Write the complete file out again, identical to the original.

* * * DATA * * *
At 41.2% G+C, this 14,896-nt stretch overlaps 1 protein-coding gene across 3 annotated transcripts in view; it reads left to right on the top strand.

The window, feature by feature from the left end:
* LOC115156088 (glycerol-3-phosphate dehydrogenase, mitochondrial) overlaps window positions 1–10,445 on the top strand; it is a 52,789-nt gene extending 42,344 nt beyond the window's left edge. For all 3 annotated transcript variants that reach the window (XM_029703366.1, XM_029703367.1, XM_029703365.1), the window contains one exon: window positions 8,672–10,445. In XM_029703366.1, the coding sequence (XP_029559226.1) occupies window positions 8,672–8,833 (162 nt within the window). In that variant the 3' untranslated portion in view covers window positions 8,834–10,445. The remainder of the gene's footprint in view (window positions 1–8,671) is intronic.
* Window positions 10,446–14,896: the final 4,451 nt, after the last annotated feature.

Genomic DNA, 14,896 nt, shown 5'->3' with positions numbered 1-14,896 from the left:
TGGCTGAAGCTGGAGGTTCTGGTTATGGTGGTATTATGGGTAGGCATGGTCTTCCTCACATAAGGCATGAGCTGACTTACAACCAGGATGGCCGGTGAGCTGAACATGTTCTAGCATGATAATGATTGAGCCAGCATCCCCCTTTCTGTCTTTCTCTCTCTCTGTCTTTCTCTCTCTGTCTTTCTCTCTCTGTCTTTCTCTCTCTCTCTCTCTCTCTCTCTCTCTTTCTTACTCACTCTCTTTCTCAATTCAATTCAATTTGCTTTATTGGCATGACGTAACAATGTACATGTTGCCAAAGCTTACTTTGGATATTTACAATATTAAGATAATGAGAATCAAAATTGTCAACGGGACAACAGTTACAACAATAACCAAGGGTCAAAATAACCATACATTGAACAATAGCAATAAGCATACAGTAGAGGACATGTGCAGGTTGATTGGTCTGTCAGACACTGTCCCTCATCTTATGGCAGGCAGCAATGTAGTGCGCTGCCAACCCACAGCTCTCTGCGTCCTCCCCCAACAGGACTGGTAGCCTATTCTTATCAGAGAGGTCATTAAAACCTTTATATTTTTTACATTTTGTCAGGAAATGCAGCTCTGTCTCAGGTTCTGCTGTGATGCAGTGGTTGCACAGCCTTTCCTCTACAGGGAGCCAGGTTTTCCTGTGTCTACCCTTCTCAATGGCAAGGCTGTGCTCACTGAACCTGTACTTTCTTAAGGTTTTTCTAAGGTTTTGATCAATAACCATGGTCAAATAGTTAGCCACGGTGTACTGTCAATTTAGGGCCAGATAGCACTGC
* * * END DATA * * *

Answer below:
At 41.2% G+C, this 14,896-nt stretch overlaps 1 protein-coding gene across 3 annotated transcripts in view; it reads left to right on the top strand.

The window, feature by feature from the left end:
* LOC115156088 (glycerol-3-phosphate dehydrogenase, mitochondrial) overlaps window positions 1–10,445 on the top strand; it is a 52,789-nt gene extending 42,344 nt beyond the window's left edge. For all 3 annotated transcript variants that reach the window (XM_029703366.1, XM_029703367.1, XM_029703365.1), the window contains one exon: window positions 8,672–10,445. In XM_029703366.1, the coding sequence (XP_029559226.1) occupies window positions 8,672–8,833 (162 nt within the window). In that variant the 3' untranslated portion in view covers window positions 8,834–10,445. The remainder of the gene's footprint in view (window positions 1–8,671) is intronic.
* Window positions 10,446–14,896: the final 4,451 nt, after the last annotated feature.

Genomic DNA, 14,896 nt, shown 5'->3' with positions numbered 1-14,896 from the left:
TGGCTGAAGCTGGAGGTTCTGGTTATGGTGGTATTATGGGTAGGCATGGTCTTCCTCACATAAGGCATGAGCTGACTTACAACCAGGATGGCCGGTGAGCTGAACATGTTCTAGCATGATAATGATTGAGCCAGCATCCCCCTTTCTGTCTTTCTCTCTCTCTGTCTTTCTCTCTCTGTCTTTCTCTCTCTGTCTTTCTCTCTCTCTCTCTCTCTCTCTCTCTCTTTCTTACTCACTCTCTTTCTCAATTCAATTCAATTTGCTTTATTGGCATGACGTAACAATGTACATGTTGCCAAAGCTTACTTTGGATATTTACAATATTAAGATAATGAGAATCAAAATTGTCAACGGGACAACAGTTACAACAATAACCAAGGGTCAAAATAACCATACATTGAACAATAGCAATAAGCATACAGTAGAGGACATGTGCAGGTTGATTGGTCTGTCAGACACTGTCCCTCATCTTATGGCAGGCAGCAATGTAGTGCGCTGCCAACCCACAGCTCTCTGCGTCCTCCCCCAACAGGACTGGTAGCCTATTCTTATCAGAGAGGTCATTAAAACCTTTATATTTTTTACATTTTGTCAGGAAATGCAGCTCTGTCTCAGGTTCTGCTGTGATGCAGTGGTTGCACAGCCTTTCCTCTACAGGGAGCCAGGTTTTCCTGTGTCTACCCTTCTCAATGGCAAGGCTGTGCTCACTGAACCTGTACTTTCTTAAGGTTTTTCTAAGGTTTTGATCAATAACCATGGTCAAATAGTTAGCCACGGTGTACTGTCAATTTAGGGCCAGATAGCACTGC